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Title: Discovery of Type II Inhibitors of TGFβ-Activated Kinase 1 (TAK1) and Mitogen-Activated Protein Kinase Kinase Kinase Kinase 2 (MAP4K2)

Abstract

Here, we developed a pharmacophore model for type II inhibitors that was used to guide the construction of a library of kinase inhibitors. Kinome-wide selectivity profiling of the library resulted in the identification of a series of 4-substituted 1H-pyrrolo[2,3-b]pyridines that exhibited potent inhibitory activity against two mitogen-activated protein kinases (MAPKs), TAK1 (MAP3K7) and MAP4K2, as well as pharmacologically well interrogated kinases such as p38α (MAPK14) and ABL. Further investigation of the structure–activity relationship (SAR) resulted in the identification of potent dual TAK1 and MAP4K2 inhibitors such as 1 (NG25) and 2 as well as MAP4K2 selective inhibitors such as 16 and 17. Some of these inhibitors possess good pharmacokinetic properties that will enable their use in pharmacological studies in vivo. Lastly, a 2.4 Å cocrystal structure of TAK1 in complex with 1 confirms that the activation loop of TAK1 assumes the DFG-out conformation characteristic of type II inhibitors.

Authors:
 [1];  [2];  [3];  [2];  [3];  [4];  [5];  [1];  [5];  [1];  [6];  [1];  [1];  [6];  [7];  [5];  [5];  [3];  [1]
  1. Harvard Medical School, Boston, MA (United States). Dana Farber Cancer Inst., Dept. of Biological Chemistry and Molecular Pharmacology
  2. ActivX Biosciences, La Jolla, CA (United States)
  3. Univ. of Texas Southwestern Medical Center, Dallas, TX (United States). Dept. of Biochemistry and Radiation Oncology
  4. Harvard Medical School, Boston, MA (United States). Dept. of Cell Biology
  5. Univ. of Dundee (United Kingdom). College of Life Sciences
  6. Harvard Medical School, Boston, MA (United States). Dana Farber Cancer Inst.
  7. Korea Inst. of Science and Technology, Seoul (Korea). Chemical Kinomics Research Center
Publication Date:
Research Org.:
Argonne National Lab. (ANL), Argonne, IL (United States). Advanced Photon Source (APS)
Sponsoring Org.:
USDOE Office of Science (SC), Biological and Environmental Research (BER) (SC-23)
OSTI Identifier:
1179608
Alternate Identifier(s):
OSTI ID: 1171855
Grant/Contract Number:
AC02-06CH11357; CA130876-05
Resource Type:
Journal Article: Published Article
Journal Name:
Journal of Medicinal Chemistry
Additional Journal Information:
Journal Volume: 58; Journal Issue: 1; Journal ID: ISSN 0022-2623
Publisher:
American Chemical Society (ACS)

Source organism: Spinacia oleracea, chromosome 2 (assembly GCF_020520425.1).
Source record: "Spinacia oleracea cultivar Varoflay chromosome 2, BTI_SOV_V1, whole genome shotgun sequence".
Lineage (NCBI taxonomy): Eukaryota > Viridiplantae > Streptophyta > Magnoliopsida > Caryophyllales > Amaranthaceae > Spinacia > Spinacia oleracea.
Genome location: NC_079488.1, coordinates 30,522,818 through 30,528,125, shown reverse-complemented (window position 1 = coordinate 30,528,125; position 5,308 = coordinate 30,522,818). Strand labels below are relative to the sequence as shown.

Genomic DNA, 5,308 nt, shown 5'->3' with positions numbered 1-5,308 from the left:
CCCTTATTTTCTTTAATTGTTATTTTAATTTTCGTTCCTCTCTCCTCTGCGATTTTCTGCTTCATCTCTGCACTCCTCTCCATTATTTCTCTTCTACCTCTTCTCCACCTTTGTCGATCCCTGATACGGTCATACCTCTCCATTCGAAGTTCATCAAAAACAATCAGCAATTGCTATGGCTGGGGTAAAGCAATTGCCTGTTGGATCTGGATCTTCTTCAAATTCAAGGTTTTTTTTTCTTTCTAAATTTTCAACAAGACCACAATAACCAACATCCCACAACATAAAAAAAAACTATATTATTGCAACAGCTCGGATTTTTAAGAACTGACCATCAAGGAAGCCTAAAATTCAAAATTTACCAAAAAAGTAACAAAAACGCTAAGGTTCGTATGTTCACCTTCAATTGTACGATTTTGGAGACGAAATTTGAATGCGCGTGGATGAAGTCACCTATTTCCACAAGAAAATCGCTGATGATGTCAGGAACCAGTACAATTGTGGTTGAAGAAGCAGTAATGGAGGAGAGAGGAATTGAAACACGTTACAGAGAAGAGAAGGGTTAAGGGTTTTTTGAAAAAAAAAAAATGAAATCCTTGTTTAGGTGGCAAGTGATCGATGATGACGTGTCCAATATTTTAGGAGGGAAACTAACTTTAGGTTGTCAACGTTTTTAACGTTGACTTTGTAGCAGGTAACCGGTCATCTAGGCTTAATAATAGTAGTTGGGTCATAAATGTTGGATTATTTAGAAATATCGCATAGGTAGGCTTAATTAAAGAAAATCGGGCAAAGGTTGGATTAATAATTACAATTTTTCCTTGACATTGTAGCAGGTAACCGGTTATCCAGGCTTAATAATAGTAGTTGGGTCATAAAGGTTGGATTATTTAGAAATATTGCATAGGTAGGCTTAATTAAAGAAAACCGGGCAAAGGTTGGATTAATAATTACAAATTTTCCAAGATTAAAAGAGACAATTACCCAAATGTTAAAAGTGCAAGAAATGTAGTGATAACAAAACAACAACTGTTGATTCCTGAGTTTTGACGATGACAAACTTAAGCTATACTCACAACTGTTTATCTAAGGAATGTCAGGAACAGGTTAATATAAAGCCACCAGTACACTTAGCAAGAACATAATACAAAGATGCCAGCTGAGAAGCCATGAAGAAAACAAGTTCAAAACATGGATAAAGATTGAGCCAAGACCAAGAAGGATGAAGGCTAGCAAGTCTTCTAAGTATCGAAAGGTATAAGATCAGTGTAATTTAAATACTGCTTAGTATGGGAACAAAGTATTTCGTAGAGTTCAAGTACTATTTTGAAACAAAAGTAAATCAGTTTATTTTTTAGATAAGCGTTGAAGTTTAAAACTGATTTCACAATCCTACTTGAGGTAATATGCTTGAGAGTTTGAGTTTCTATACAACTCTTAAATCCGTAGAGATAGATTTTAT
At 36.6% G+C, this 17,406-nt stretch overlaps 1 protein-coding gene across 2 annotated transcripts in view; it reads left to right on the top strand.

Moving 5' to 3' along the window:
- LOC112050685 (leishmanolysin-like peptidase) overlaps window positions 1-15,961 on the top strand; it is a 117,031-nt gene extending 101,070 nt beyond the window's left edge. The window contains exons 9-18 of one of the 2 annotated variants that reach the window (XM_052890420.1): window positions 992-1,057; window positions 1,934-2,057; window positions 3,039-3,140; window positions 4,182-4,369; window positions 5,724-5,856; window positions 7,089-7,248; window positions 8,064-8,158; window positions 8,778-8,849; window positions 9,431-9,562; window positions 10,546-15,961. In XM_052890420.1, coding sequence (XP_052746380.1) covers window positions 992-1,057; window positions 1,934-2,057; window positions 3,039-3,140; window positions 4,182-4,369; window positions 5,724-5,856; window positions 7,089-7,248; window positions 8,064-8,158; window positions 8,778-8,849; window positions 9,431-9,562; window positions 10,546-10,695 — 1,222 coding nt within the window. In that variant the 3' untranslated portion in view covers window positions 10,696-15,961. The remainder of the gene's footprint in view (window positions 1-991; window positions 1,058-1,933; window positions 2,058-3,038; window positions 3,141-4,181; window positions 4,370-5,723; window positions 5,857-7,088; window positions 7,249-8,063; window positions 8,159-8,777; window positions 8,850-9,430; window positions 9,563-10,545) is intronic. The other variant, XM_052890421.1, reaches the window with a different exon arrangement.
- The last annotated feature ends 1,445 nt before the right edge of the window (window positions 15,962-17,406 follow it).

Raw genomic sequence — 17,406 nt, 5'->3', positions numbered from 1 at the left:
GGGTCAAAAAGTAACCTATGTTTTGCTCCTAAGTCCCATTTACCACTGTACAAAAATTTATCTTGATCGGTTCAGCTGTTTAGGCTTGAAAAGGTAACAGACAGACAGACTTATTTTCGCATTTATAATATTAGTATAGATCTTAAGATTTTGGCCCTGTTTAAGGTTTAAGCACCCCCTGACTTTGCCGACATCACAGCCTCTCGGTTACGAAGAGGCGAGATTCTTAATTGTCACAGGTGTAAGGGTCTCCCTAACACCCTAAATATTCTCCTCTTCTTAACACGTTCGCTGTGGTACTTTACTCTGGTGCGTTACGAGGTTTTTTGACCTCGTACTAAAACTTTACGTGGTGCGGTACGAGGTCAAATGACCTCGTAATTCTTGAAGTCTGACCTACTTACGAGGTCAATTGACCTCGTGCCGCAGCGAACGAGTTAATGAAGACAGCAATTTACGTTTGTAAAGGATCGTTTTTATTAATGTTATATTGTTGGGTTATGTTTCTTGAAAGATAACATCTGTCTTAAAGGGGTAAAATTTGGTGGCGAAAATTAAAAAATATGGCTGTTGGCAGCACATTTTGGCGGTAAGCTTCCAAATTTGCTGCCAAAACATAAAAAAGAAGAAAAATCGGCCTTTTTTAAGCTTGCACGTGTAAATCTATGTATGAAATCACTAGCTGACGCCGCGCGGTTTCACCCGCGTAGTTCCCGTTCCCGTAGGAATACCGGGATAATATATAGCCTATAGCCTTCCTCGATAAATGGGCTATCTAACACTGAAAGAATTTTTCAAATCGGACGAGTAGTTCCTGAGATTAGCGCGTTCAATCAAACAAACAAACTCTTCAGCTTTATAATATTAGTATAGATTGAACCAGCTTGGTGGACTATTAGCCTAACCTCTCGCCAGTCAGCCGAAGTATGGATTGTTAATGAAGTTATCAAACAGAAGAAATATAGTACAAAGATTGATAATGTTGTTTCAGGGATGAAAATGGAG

Country of Publication:
United States
Language:
ENGLISH
Subject:
59 BASIC BIOLOGICAL SCIENCES; 37 INORGANIC, ORGANIC, PHYSICAL, AND ANALYTICAL CHEMISTRY; 60 APPLIED LIFE SCIENCES

Citation Formats

Tan, Li, Nomanbhoy, Tyzoon, Gurbani, Deepak, Patricelli, Matthew, Hunter, John, Geng, Jiefei, Herhaus, Lina, Zhang, Jianming, Pauls, Eduardo, Ham, Youngjin, Choi, Hwan Geun, Xie, Ting, Deng, Xianming, Buhrlage, Sara J., Sim, Taebo, Cohen, Philip, Sapkota, Gopal, Westover, Kenneth D., and Gray, Nathanael S. Discovery of Type II Inhibitors of TGFβ-Activated Kinase 1 (TAK1) and Mitogen-Activated Protein Kinase Kinase Kinase Kinase 2 (MAP4K2). United States: N. p., 2014. Web. doi:10.1021/jm500480k.
Tan, Li, Nomanbhoy, Tyzoon, Gurbani, Deepak, Patricelli, Matthew, Hunter, John, Geng, Jiefei, Herhaus, Lina, Zhang, Jianming, Pauls, Eduardo, Ham, Youngjin, Choi, Hwan Geun, Xie, Ting, Deng, Xianming, Buhrlage, Sara J., Sim, Taebo, Cohen, Philip, Sapkota, Gopal, Westover, Kenneth D., & Gray, Nathanael S. Discovery of Type II Inhibitors of TGFβ-Activated Kinase 1 (TAK1) and Mitogen-Activated Protein Kinase Kinase Kinase Kinase 2 (MAP4K2). United States. doi:10.1021/jm500480k.
Tan, Li, Nomanbhoy, Tyzoon, Gurbani, Deepak, Patricelli, Matthew, Hunter, John, Geng, Jiefei, Herhaus, Lina, Zhang, Jianming, Pauls, Eduardo, Ham, Youngjin, Choi, Hwan Geun, Xie, Ting, Deng, Xianming, Buhrlage, Sara J., Sim, Taebo, Cohen, Philip, Sapkota, Gopal, Westover, Kenneth D., and Gray, Nathanael S. Thu . "Discovery of Type II Inhibitors of TGFβ-Activated Kinase 1 (TAK1) and Mitogen-Activated Protein Kinase Kinase Kinase Kinase 2 (MAP4K2)". United States. doi:10.1021/jm500480k.
@article{osti_1179608,
title = {Discovery of Type II Inhibitors of TGFβ-Activated Kinase 1 (TAK1) and Mitogen-Activated Protein Kinase Kinase Kinase Kinase 2 (MAP4K2)},
author = {Tan, Li and Nomanbhoy, Tyzoon and Gurbani, Deepak and Patricelli, Matthew and Hunter, John and Geng, Jiefei and Herhaus, Lina and Zhang, Jianming and Pauls, Eduardo and Ham, Youngjin and Choi, Hwan Geun and Xie, Ting and Deng, Xianming and Buhrlage, Sara J. and Sim, Taebo and Cohen, Philip and Sapkota, Gopal and Westover, Kenneth D. and Gray, Nathanael S.},
abstractNote = {Here, we developed a pharmacophore model for type II inhibitors that was used to guide the construction of a library of kinase inhibitors. Kinome-wide selectivity profiling of the library resulted in the identification of a series of 4-substituted 1H-pyrrolo[2,3-b]pyridines that exhibited potent inhibitory activity against two mitogen-activated protein kinases (MAPKs), TAK1 (MAP3K7) and MAP4K2, as well as pharmacologically well interrogated kinases such as p38α (MAPK14) and ABL. Further investigation of the structure–activity relationship (SAR) resulted in the identification of potent dual TAK1 and MAP4K2 inhibitors such as 1 (NG25) and 2 as well as MAP4K2 selective inhibitors such as 16 and 17. Some of these inhibitors possess good pharmacokinetic properties that will enable their use in pharmacological studies in vivo. Lastly, a 2.4 Å cocrystal structure of TAK1 in complex with 1 confirms that the activation loop of TAK1 assumes the DFG-out conformation characteristic of type II inhibitors.},
doi = {10.1021/jm500480k},
journal = {Journal of Medicinal Chemistry},
number = 1,
volume = 58,
place = {United States},
year = {Thu Jul 17 00:00:00 EDT 2014},
month = {Thu Jul 17 00:00:00 EDT 2014}
}

Journal Article:
Free Publicly Available Full Text
Publisher's Version of Record at 10.1021/jm500480k

Citation Metrics:
Cited by: 20works
Citation information provided by